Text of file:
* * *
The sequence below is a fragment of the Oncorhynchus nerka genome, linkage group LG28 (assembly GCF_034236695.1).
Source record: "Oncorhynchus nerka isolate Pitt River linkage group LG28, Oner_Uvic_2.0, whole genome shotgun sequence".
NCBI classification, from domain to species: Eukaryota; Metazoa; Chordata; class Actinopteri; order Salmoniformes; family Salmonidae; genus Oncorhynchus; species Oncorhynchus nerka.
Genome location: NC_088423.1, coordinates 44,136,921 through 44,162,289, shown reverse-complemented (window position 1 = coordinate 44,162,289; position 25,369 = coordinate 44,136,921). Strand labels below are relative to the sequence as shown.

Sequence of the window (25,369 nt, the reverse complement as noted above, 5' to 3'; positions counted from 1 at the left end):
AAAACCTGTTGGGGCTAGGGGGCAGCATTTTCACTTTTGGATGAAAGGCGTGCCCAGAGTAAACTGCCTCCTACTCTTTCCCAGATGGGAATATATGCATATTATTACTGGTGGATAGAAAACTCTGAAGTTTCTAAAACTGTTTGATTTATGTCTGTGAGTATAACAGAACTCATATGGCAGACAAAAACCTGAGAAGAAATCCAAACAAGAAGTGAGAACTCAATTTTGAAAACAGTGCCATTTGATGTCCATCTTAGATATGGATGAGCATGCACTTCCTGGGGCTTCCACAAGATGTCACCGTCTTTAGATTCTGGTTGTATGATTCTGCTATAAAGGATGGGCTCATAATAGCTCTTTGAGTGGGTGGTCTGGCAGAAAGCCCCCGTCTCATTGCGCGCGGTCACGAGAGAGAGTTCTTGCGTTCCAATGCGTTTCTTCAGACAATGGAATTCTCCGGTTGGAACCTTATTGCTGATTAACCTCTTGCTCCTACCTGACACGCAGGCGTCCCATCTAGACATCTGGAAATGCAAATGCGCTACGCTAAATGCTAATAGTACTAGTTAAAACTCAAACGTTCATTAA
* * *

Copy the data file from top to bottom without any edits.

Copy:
The sequence below is a fragment of the Oncorhynchus nerka genome, linkage group LG28 (assembly GCF_034236695.1).
Source record: "Oncorhynchus nerka isolate Pitt River linkage group LG28, Oner_Uvic_2.0, whole genome shotgun sequence".
NCBI classification, from domain to species: Eukaryota; Metazoa; Chordata; class Actinopteri; order Salmoniformes; family Salmonidae; genus Oncorhynchus; species Oncorhynchus nerka.
Genome location: NC_088423.1, coordinates 44,136,921 through 44,162,289, shown reverse-complemented (window position 1 = coordinate 44,162,289; position 25,369 = coordinate 44,136,921). Strand labels below are relative to the sequence as shown.

Sequence of the window (25,369 nt, the reverse complement as noted above, 5' to 3'; positions counted from 1 at the left end):
AAAACCTGTTGGGGCTAGGGGGCAGCATTTTCACTTTTGGATGAAAGGCGTGCCCAGAGTAAACTGCCTCCTACTCTTTCCCAGATGGGAATATATGCATATTATTACTGGTGGATAGAAAACTCTGAAGTTTCTAAAACTGTTTGATTTATGTCTGTGAGTATAACAGAACTCATATGGCAGACAAAAACCTGAGAAGAAATCCAAACAAGAAGTGAGAACTCAATTTTGAAAACAGTGCCATTTGATGTCCATCTTAGATATGGATGAGCATGCACTTCCTGGGGCTTCCACAAGATGTCACCGTCTTTAGATTCTGGTTGTATGATTCTGCTATAAAGGATGGGCTCATAATAGCTCTTTGAGTGGGTGGTCTGGCAGAAAGCCCCCGTCTCATTGCGCGCGGTCACGAGAGAGAGTTCTTGCGTTCCAATGCGTTTCTTCAGACAATGGAATTCTCCGGTTGGAACCTTATTGCTGATTAACCTCTTGCTCCTACCTGACACGCAGGCGTCCCATCTAGACATCTGGAAATGCAAATGCGCTACGCTAAATGCTAATAGTACTAGTTAAAACTCAAACGTTCATTAA